That effort has taken much longer than expected. It was originally planned for 2019, but as of July 2021, it still hasn’t happened. They’re getting closer and have made a ton of progress, and it seems very likely to happen in early 2022, but it’s a delicate process to change consensus models without breaking anything. There’s also the risk it might not happen successfully:  a transition like this is not something any other blockchain has done before. 

There were concerns about whether or not Proof of Stake could work, but it’s being used by a number of massive blockchains now like Polygon and Solana and seems to provide the level of security and low energy needs Ethereum hoped it would when they first proposed it. 

Also, it’s not immediately obvious though why Proof of Stake will use less energy than Proof of Work. It’s still a bunch of computers validating the network, right? The difference is the amount of processing power needed for the validation. 

Bitcoin continually increases the difficulty of validating the network, which means miners need more and more complex rigs and more and more energy. 

Ethereum’s Proof of Stake validation does not rely on complicated hashing algorithm puzzles, so the computational needs are much lower. By the foundation’s estimates running validators on their own hardware, it should reduce Ethereum’s energy usage by 99.95%.

No complicated math problems means you don’t need crazy hardware to run a validator. Most people with a good laptop and reliable Internet connection should be able to run one if they want. That means significantly less energy being consumed to maintain the network, and it means many more people helping validate it, improving security.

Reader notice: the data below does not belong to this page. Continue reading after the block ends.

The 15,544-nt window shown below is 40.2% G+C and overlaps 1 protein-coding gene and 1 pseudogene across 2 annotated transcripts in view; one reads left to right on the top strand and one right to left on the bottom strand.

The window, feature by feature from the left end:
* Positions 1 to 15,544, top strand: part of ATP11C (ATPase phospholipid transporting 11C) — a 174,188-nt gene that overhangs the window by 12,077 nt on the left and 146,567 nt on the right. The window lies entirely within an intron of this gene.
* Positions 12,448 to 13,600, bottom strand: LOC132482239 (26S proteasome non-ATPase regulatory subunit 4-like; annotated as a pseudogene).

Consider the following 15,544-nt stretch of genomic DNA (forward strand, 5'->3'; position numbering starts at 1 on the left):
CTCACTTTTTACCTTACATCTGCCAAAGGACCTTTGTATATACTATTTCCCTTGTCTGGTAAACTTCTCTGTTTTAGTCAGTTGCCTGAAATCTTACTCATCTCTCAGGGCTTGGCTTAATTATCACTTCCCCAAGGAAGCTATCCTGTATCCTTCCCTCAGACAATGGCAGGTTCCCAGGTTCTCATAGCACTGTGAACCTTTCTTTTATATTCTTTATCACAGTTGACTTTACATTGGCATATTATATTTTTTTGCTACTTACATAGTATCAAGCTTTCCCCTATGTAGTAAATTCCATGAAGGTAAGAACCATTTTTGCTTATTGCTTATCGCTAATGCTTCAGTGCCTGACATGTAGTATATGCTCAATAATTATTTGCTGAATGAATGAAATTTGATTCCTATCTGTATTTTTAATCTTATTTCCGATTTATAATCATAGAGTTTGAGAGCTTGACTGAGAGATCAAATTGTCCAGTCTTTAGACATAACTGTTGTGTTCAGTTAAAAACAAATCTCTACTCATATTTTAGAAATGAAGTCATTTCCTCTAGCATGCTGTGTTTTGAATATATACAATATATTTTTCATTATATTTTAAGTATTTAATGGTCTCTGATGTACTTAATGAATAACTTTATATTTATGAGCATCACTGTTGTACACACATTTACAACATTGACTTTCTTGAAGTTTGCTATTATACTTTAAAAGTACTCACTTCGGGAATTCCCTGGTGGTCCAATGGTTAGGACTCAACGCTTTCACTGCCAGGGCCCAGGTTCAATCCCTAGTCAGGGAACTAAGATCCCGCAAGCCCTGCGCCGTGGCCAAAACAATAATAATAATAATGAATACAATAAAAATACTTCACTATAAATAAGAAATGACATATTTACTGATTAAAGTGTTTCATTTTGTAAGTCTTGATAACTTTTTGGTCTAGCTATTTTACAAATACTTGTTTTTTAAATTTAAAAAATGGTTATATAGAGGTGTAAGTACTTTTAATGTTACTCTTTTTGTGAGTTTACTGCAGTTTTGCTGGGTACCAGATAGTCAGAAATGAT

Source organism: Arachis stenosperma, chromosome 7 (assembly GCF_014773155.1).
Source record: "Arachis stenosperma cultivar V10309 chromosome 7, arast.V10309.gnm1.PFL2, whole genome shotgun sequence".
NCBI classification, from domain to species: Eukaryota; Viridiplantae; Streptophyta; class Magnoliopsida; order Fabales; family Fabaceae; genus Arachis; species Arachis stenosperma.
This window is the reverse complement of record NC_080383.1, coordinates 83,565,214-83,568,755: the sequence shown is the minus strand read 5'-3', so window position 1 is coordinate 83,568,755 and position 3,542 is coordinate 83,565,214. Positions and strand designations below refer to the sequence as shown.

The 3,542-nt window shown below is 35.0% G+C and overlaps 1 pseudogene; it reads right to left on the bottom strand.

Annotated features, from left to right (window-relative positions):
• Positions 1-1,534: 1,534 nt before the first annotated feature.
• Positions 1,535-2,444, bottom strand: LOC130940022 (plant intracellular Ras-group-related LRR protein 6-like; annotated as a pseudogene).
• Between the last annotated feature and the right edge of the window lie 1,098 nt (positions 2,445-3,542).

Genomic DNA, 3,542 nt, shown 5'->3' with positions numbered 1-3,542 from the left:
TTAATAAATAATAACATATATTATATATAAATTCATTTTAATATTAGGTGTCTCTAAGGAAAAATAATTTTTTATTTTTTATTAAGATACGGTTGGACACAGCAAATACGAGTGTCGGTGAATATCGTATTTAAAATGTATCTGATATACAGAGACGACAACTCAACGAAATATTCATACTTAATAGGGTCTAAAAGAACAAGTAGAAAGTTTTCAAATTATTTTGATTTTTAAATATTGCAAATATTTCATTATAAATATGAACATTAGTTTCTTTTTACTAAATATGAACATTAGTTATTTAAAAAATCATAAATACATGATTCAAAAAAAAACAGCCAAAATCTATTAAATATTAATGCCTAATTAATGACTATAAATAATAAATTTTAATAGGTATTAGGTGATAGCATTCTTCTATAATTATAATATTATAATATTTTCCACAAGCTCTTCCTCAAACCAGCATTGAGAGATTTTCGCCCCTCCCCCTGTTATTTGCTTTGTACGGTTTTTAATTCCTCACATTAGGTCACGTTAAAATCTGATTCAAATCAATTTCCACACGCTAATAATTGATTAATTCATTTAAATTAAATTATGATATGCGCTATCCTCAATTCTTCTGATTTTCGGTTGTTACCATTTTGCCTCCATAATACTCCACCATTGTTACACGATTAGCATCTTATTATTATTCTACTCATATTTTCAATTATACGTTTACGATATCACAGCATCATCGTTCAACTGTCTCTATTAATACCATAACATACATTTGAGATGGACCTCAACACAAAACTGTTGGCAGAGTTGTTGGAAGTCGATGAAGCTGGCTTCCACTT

But that all depends on Ethereum making the switch. If that doesn’t happen, Ethereum will be stuck on Proof of Work or crash and burn in the process. 

The Switch

As I mentioned earlier, the transition from Proof of Work to Proof of Stake is no small feat and it’s something the Ethereum team has been working on since the beginning. 

Luckily, most of the pieces are in place at this point. Ethereum 2.0, the upgrade that brings Proof of Stake with it, is currently running alongside Ethereum 1.0 and the Ethereum Foundation is running every test they possibly can to simulate the merge and make sure it goes smoothly. The merge won’t happen until they’re confident it can happen without issues, and it’s unclear how long that will take. 

And when it does, there could still be some unforeseen issues. It’s hard to say what would happen in that case, but it wouldn’t be good. The merge never happening, or happening and breaking is often pointed to as the biggest challenge and risk to Ethereum right now. 

But it’s getting closer. They’re regularly updating their merge page, and once EIP-1559 goes through on August 4th the merge will be their primary focus.

And once that happens, the environmental concerns with Ethereum at least will be gone. Will that drive more people to adopt Ethereum over Bitcoin? 

It’s hard to say, but unless the environmental critiques of Bitcoin go away or are addressed it will likely always be a thorn in the Bitcoin community’s side. 

We’ll just have to see.